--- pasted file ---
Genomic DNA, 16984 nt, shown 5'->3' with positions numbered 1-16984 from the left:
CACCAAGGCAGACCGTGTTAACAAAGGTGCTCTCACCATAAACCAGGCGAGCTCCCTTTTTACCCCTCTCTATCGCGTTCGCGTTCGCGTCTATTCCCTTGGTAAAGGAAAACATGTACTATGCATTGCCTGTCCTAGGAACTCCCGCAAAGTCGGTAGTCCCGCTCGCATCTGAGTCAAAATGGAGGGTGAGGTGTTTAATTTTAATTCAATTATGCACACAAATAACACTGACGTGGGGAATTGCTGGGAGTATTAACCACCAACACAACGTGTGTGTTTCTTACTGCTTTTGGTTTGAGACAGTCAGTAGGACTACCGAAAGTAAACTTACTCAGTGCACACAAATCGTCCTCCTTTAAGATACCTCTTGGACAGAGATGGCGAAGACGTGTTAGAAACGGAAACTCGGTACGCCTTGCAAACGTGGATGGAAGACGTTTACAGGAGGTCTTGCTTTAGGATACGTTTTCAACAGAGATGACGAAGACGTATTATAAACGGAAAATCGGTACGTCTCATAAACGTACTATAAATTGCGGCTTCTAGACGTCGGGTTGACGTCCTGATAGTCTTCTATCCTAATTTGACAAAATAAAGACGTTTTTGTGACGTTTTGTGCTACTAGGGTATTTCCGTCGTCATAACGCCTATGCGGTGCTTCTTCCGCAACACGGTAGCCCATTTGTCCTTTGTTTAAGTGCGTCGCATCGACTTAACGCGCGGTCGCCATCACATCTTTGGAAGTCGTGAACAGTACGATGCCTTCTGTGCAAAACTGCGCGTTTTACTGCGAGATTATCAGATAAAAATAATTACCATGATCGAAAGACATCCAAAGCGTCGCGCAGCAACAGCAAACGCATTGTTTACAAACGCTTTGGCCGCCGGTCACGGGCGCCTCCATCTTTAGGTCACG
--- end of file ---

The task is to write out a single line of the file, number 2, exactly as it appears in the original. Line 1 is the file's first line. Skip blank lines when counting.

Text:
CACCAAGGCAGACCGTGTTAACAAAGGTGCTCTCACCATAAACCAGGCGAGCTCCCTTTTTACCCCTCTCTATCGCGTTCGCGTTCGCGTCTATTCCCTTGGTAAAGGAAAACATGTACTATGCATTGCCTGTCCTAGGAACTCCCGCAAAGTCGGTAGTCCCGCTCGCATCTGAGTCAAAATGGAGGGTGAGGTGTTTAATTTTAATTCAATTATGCACACAAATAACACTGACGTGGGGAATTGCTGGGAGTATTAACCACCAACACAACGTGTGTGTTTCTTACTGCTTTTGGTTTGAGACAGTCAGTAGGACTACCGAAAGTAAACTTACTCAGTGCACACAAATCGTCCTCCTTTAAGATACCTCTTGGACAGAGATGGCGAAGACGTGTTAGAAACGGAAACTCGGTACGCCTTGCAAACGTGGATGGAAGACGTTTACAGGAGGTCTTGCTTTAGGATACGTTTTCAACAGAGATGACGAAGACGTATTATAAACGGAAAATCGGTACGTCTCATAAACGTACTATAAATTGCGGCTTCTAGACGTCGGGTTGACGTCCTGATAGTCTTCTATCCTAATTTGACAAAATAAAGACGTTTTTGTGACGTTTTGTGCTACTAGGGTATTTCCGTCGTCATAACGCCTATGCGGTGCTTCTTCCGCAACACGGTAGCCCATTTGTCCTTTGTTTAAGTGCGTCGCATCGACTTAACGCGCGGTCGCCATCACATCTTTGGAAGTCGTGAACAGTACGATGCCTTCTGTGCAAAACTGCGCGTTTTACTGCGAGATTATCAGATAAAAATAATTACCATGATCGAAAGACATCCAAAGCGTCGCGCAGCAACAGCAAACGCATTGTTTACAAACGCTTTGGCCGCCGGTCACGGGCGCCTCCATCTTTAGGTCACG